·        Improving Rural Health Care: Over the past 25 years, 470 rural hospitals have closed.  Rural counties have only one-fourth as many doctors and one-sixth as many specialists per capita and face critical gaps in trauma care.  The Edwards plan for universal health care will cover the 9 million rural Americans who lack insurance and establish a nationwide network of safety net clinics and public hospitals.  He will rewrite the unfair Medicare and Medicaid funding formulas that punish rural states and communities.  He will also support investments in telemedicine to instantaneously connect distant specialists and advanced equipment with local doctors and patients, allowing better monitoring, chronic disease management, and emergency response.  Health care is also an important source of economic development, creating jobs directly and attracting businesses and retirees.  One study estimated that each doctor was worth more than eight jobs.  [Winbush and Crichlow, 2005; Carsey, 2006; USDA, 1999; Wakefield, 2000; KFF, 2003]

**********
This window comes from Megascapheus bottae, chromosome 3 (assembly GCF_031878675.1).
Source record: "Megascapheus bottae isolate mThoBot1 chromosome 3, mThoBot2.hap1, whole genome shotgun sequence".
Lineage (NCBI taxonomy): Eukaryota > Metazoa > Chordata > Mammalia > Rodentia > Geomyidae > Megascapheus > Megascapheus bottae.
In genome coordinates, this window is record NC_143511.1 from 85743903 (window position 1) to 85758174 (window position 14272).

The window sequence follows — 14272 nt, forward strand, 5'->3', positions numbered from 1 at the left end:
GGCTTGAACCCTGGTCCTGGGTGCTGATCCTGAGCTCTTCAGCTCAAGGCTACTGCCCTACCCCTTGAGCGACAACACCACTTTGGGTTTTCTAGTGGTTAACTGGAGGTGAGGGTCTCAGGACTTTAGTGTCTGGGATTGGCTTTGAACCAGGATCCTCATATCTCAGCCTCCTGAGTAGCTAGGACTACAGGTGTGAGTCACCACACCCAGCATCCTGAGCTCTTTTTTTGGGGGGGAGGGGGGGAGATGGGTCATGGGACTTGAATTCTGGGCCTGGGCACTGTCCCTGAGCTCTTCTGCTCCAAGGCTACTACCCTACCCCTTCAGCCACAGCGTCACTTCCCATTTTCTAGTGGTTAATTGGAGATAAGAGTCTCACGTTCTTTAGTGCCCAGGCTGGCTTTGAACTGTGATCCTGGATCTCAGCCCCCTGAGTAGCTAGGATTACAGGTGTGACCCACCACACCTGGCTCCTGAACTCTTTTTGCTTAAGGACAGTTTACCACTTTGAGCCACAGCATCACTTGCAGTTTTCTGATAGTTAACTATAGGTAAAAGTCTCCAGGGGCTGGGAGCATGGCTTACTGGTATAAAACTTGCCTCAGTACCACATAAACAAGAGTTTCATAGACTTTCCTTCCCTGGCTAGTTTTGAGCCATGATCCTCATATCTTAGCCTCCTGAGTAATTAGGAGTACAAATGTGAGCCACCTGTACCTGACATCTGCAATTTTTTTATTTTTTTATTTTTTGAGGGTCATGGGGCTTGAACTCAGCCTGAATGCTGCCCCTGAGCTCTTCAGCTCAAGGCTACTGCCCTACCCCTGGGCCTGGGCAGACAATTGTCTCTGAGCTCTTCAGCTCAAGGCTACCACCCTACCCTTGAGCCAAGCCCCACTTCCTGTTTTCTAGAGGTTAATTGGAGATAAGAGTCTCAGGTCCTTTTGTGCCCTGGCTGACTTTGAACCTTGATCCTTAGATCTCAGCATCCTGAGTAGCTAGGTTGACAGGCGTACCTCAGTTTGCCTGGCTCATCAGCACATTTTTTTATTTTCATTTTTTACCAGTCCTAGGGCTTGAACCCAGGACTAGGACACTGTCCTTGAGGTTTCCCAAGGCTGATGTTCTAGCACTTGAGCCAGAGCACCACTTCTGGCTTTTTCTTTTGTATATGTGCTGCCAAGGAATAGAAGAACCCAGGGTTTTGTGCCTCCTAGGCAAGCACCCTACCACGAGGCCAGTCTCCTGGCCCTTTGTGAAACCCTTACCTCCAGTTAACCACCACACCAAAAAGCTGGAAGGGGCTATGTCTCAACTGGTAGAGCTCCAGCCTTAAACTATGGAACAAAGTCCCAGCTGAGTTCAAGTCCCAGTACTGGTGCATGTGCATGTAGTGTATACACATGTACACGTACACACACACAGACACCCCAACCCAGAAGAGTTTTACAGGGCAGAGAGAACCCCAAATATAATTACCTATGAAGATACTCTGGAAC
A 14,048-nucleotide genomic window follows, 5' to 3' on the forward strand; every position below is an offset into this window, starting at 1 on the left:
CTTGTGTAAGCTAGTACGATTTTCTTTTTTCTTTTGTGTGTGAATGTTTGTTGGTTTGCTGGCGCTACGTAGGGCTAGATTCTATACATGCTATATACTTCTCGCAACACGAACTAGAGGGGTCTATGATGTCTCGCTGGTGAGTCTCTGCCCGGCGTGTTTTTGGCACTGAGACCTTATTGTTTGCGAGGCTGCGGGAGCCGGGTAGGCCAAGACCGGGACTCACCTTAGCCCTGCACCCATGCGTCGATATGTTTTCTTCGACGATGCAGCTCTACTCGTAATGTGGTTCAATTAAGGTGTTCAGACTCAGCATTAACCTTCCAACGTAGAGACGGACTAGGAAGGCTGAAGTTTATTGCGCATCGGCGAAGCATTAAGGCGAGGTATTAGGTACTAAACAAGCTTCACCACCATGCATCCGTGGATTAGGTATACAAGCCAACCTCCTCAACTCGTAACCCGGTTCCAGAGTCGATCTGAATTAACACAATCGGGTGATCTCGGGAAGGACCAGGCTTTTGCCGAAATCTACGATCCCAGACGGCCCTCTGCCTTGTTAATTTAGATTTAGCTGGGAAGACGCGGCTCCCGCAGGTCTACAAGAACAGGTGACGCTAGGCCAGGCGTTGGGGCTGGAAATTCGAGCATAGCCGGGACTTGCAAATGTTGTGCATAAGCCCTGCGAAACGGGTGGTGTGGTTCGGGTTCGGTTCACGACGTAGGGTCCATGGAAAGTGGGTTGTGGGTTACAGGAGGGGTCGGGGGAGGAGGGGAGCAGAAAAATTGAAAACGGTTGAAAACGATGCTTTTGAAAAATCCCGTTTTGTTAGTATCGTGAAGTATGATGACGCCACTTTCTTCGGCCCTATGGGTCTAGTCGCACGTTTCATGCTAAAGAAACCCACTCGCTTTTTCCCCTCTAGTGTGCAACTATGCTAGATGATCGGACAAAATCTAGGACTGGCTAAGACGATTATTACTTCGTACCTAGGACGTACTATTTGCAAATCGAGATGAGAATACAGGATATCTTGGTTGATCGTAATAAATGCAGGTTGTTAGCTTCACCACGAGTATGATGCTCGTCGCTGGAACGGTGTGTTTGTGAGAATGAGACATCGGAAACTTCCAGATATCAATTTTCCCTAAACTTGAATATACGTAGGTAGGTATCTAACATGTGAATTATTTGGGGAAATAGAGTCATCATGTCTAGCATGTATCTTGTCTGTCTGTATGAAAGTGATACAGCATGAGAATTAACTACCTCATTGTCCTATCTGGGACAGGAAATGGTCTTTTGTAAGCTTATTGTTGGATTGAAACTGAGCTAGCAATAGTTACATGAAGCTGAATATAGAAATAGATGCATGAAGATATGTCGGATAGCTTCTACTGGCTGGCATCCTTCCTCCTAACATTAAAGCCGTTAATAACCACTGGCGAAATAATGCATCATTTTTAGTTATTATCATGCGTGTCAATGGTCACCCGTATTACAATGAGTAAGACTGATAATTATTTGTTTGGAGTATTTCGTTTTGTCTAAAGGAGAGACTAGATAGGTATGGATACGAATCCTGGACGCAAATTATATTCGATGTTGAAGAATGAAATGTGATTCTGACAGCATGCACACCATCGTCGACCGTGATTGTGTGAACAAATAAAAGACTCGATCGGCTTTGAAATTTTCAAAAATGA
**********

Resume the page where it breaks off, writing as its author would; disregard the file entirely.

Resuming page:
·        Ridding Rural America of Methamphetamines:  Many areas of rural America are facing the devastating effects of meth abuse.  It can be easily, quickly, and cheaply produced and is highly addictive.  Edwards will invest in enforcing drug laws in rural areas, help states make meth ingredients more difficult to get, and expand programs that successfully treat addicts such as the Residential Substance Abuse Treatment program for prisoners.

·        Protecting Lawful Gun Ownership:  In small towns across America, hunting and gun ownership is a way of life.  John Edwards believes that law-abiding citizens have the right to defend their families and respects the long American tradition of hunting.  We can protect Second Amendment gun rights while also stopping criminals from using guns.  Edwards will protect the right of law-abiding citizens to participate in gun shows, an important source of economic activity in many communities, while ensuring all that all weapons sold there are subject to an instant check.  He will also crack down on gun crimes.

·        Expanding Access to Clean Water:  Every household deserve clean, drinkable water and sanitation services, but more than 1.7 million Americans lack basic plumbing facilities.  Rural households are four times more likely to lack proper plumbing than urban homes.  Inadequate water and sanitation damage public health and impede economic development.  Edwards will help local areas improve their infrastructure and tackle local pollution problems.  He will also establish tough clean air and water requirements for concentrated animal feeding operations.  [RCAP, undated]